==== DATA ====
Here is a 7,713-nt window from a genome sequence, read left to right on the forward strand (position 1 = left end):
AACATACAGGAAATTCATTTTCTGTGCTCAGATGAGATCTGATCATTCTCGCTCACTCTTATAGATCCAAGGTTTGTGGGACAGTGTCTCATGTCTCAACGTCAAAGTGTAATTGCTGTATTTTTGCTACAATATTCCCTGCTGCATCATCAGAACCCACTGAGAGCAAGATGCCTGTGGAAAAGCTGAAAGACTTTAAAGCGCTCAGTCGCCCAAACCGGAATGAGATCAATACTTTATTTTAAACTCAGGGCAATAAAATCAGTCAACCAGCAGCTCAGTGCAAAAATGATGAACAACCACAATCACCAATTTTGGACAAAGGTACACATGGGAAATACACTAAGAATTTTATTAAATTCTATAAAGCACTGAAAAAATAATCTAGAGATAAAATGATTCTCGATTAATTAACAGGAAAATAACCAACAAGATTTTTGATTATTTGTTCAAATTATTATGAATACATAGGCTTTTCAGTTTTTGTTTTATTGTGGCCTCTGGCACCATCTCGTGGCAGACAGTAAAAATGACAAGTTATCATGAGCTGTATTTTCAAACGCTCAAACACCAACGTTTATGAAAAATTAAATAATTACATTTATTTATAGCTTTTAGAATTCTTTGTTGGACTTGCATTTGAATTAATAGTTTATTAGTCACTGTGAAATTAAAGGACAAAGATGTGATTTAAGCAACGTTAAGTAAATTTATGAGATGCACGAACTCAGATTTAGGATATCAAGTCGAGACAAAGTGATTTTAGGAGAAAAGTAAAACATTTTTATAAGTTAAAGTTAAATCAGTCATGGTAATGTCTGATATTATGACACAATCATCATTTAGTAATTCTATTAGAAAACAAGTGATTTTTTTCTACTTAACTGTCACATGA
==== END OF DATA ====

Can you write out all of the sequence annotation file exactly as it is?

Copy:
Here is a 7,713-nt window from a genome sequence, read left to right on the forward strand (position 1 = left end):
AACATACAGGAAATTCATTTTCTGTGCTCAGATGAGATCTGATCATTCTCGCTCACTCTTATAGATCCAAGGTTTGTGGGACAGTGTCTCATGTCTCAACGTCAAAGTGTAATTGCTGTATTTTTGCTACAATATTCCCTGCTGCATCATCAGAACCCACTGAGAGCAAGATGCCTGTGGAAAAGCTGAAAGACTTTAAAGCGCTCAGTCGCCCAAACCGGAATGAGATCAATACTTTATTTTAAACTCAGGGCAATAAAATCAGTCAACCAGCAGCTCAGTGCAAAAATGATGAACAACCACAATCACCAATTTTGGACAAAGGTACACATGGGAAATACACTAAGAATTTTATTAAATTCTATAAAGCACTGAAAAAATAATCTAGAGATAAAATGATTCTCGATTAATTAACAGGAAAATAACCAACAAGATTTTTGATTATTTGTTCAAATTATTATGAATACATAGGCTTTTCAGTTTTTGTTTTATTGTGGCCTCTGGCACCATCTCGTGGCAGACAGTAAAAATGACAAGTTATCATGAGCTGTATTTTCAAACGCTCAAACACCAACGTTTATGAAAAATTAAATAATTACATTTATTTATAGCTTTTAGAATTCTTTGTTGGACTTGCATTTGAATTAATAGTTTATTAGTCACTGTGAAATTAAAGGACAAAGATGTGATTTAAGCAACGTTAAGTAAATTTATGAGATGCACGAACTCAGATTTAGGATATCAAGTCGAGACAAAGTGATTTTAGGAGAAAAGTAAAACATTTTTATAAGTTAAAGTTAAATCAGTCATGGTAATGTCTGATATTATGACACAATCATCATTTAGTAATTCTATTAGAAAACAAGTGATTTTTTTCTACTTAACTGTCACATGA